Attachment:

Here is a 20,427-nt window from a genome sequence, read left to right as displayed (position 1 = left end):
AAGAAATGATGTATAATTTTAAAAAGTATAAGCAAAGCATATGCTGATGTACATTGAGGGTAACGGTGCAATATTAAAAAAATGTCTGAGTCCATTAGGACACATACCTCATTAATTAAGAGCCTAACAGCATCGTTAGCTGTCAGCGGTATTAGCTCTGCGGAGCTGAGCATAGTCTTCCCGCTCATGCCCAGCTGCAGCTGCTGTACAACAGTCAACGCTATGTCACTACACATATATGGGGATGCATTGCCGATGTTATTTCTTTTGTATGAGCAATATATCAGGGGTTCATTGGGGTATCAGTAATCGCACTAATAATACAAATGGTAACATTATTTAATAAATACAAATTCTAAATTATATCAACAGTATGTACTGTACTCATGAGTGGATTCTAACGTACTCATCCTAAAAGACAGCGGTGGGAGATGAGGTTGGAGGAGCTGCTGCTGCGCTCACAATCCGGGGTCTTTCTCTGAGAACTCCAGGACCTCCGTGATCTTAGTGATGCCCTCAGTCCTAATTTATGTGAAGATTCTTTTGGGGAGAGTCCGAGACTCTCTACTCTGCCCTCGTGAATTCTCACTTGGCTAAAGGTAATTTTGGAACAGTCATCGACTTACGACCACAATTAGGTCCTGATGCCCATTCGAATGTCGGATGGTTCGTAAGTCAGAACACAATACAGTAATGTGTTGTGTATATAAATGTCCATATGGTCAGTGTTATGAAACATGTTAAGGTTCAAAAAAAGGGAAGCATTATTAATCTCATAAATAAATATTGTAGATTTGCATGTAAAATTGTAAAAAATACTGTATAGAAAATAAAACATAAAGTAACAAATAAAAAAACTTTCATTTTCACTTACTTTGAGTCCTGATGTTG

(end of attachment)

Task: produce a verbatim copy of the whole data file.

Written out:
Here is a 20,427-nt window from a genome sequence, read left to right as displayed (position 1 = left end):
AAGAAATGATGTATAATTTTAAAAAGTATAAGCAAAGCATATGCTGATGTACATTGAGGGTAACGGTGCAATATTAAAAAAATGTCTGAGTCCATTAGGACACATACCTCATTAATTAAGAGCCTAACAGCATCGTTAGCTGTCAGCGGTATTAGCTCTGCGGAGCTGAGCATAGTCTTCCCGCTCATGCCCAGCTGCAGCTGCTGTACAACAGTCAACGCTATGTCACTACACATATATGGGGATGCATTGCCGATGTTATTTCTTTTGTATGAGCAATATATCAGGGGTTCATTGGGGTATCAGTAATCGCACTAATAATACAAATGGTAACATTATTTAATAAATACAAATTCTAAATTATATCAACAGTATGTACTGTACTCATGAGTGGATTCTAACGTACTCATCCTAAAAGACAGCGGTGGGAGATGAGGTTGGAGGAGCTGCTGCTGCGCTCACAATCCGGGGTCTTTCTCTGAGAACTCCAGGACCTCCGTGATCTTAGTGATGCCCTCAGTCCTAATTTATGTGAAGATTCTTTTGGGGAGAGTCCGAGACTCTCTACTCTGCCCTCGTGAATTCTCACTTGGCTAAAGGTAATTTTGGAACAGTCATCGACTTACGACCACAATTAGGTCCTGATGCCCATTCGAATGTCGGATGGTTCGTAAGTCAGAACACAATACAGTAATGTGTTGTGTATATAAATGTCCATATGGTCAGTGTTATGAAACATGTTAAGGTTCAAAAAAAGGGAAGCATTATTAATCTCATAAATAAATATTGTAGATTTGCATGTAAAATTGTAAAAAATACTGTATAGAAAATAAAACATAAAGTAACAAATAAAAAAACTTTCATTTTCACTTACTTTGAGTCCTGATGTTG